Central Intelligence Agency chief: No indication of imminent nuclear war with N. Korea

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Trump spent last week trading rhetorical fire with North Korea, warning it faced the "fire and fury" of the USA military, which was "locked and loaded" should the nation launch a missile.

He said President Trump was just trying to give the country's people hope when he floated the idea on Friday that the USA would take military action after condemning Venezuelan leader Nicholas Maduro for human rights abuses and calling for him to hold "free and fair elections".

He said the United States has a "pretty good idea" of North Korea's intentions, but he declined to provide specifics.

North Korea, according to the director, has been moving at an "ever alarming rate" to develop nuclear-tipped ballistic missiles.

US intelligence does not indicate an imminent nuclear war with North Korea, the chief of the Central Intelligence Agency said Sunday, after a week of bellicose rhetoric between the two sides.

"He responds to adverse circumstances", he said.

Also on Sunday, the top U.S. military officer, Marine Corps General Joseph Dunford, travelled to South Korea.

Pompeo told Fox News Sunday that when U.S. President Donald Trump raised the possibility of military intervention in Venezuela, Trump was trying "to give the Venezuelan people hope and opportunity to create a situation where democracy can be restored".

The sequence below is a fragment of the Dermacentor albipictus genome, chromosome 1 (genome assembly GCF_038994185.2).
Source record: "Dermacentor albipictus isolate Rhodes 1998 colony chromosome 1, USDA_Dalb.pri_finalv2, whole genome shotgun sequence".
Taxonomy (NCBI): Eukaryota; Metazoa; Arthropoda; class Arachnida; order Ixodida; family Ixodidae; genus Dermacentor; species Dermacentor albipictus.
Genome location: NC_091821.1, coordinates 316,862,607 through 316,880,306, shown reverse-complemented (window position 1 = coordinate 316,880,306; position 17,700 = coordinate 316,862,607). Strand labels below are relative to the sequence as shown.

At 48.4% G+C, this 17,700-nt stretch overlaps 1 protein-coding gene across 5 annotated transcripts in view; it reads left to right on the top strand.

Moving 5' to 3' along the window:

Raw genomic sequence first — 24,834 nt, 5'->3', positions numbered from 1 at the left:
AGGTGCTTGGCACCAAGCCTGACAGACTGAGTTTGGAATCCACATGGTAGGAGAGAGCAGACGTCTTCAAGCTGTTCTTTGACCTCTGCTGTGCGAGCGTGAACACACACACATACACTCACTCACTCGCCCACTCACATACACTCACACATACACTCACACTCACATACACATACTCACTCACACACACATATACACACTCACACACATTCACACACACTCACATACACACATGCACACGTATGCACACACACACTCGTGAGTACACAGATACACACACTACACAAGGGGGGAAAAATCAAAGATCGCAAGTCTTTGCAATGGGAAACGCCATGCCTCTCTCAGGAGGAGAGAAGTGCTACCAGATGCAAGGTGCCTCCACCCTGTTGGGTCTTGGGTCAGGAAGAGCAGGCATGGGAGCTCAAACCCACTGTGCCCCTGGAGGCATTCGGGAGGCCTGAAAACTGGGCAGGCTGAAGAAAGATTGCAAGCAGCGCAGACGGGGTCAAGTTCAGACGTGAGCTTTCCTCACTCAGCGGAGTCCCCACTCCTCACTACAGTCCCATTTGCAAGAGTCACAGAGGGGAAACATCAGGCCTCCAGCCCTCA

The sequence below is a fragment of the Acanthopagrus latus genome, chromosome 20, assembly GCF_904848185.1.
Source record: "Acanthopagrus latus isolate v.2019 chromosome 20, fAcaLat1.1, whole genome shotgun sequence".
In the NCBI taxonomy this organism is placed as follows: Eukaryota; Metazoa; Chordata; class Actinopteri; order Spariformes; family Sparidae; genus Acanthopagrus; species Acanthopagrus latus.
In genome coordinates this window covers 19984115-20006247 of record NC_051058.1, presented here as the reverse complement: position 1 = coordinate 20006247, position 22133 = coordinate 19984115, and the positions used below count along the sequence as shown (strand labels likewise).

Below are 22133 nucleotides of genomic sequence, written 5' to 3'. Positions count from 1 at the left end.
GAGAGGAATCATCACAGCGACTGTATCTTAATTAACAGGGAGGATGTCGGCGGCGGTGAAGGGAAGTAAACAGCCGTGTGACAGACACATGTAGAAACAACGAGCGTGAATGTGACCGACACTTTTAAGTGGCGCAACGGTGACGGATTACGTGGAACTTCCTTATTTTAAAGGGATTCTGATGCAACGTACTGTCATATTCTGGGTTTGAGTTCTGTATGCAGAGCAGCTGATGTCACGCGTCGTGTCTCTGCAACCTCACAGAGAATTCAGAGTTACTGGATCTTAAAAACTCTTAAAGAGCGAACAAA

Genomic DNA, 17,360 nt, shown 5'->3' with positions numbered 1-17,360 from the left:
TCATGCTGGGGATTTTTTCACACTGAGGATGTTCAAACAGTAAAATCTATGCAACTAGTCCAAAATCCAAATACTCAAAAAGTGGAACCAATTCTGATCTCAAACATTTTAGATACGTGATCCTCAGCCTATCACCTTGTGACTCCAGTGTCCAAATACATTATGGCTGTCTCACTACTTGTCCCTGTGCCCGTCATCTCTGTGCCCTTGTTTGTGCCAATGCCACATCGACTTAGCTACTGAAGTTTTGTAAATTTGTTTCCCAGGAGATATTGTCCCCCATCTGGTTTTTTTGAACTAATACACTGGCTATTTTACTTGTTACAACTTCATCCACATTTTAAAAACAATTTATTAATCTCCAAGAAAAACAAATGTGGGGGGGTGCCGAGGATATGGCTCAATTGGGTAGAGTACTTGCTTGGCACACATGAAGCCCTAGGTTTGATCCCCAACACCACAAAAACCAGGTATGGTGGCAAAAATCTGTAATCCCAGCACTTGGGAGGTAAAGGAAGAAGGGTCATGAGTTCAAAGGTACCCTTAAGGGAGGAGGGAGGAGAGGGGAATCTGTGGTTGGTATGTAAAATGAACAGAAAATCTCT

Gen Dunford, the chairman of the Joint Chiefs of Staff, told reporters travelling with him that he aims to "sense what the temperature is in the region".

People look at the central Seoul through a window bearing the distance between Pyongyang and Seoul at an observation platform in Seoul South Korea

He will also discuss military options in the event the "diplomatic and economic pressurisation campaign" fails.

"We're all looking to get out of this situation without a war", he added.

US National Security Adviser H.R. McMaster echoed the tenor of Pompeo's remarks, saying the threat posed by North Korea is "coming to a head", but adding in an interview on ABC, "we're not closer to war than a week ago".

"This administration has made our policy very clear".

Pompeo said it's clear North Korea's nuclear capabilities are progressing rapidly, but he downplayed any immediate risk to the United States.

These comments come following a week of verbal escalation between the United States and North Korea.

North Korea said on Thursday that plans would be completed by mid-August to fire four intermediate-range missiles to land near the U.S. Pacific island of Guam, 2,175 miles away.

Vice President Pence began a tour through South American on Sunday, but was not expected to make a stop in Venezuela.

Clapper called for a change in approach with North Korea in "accepting" the dictatorship as a nuclear power and merely attempting to "cap it or control it".

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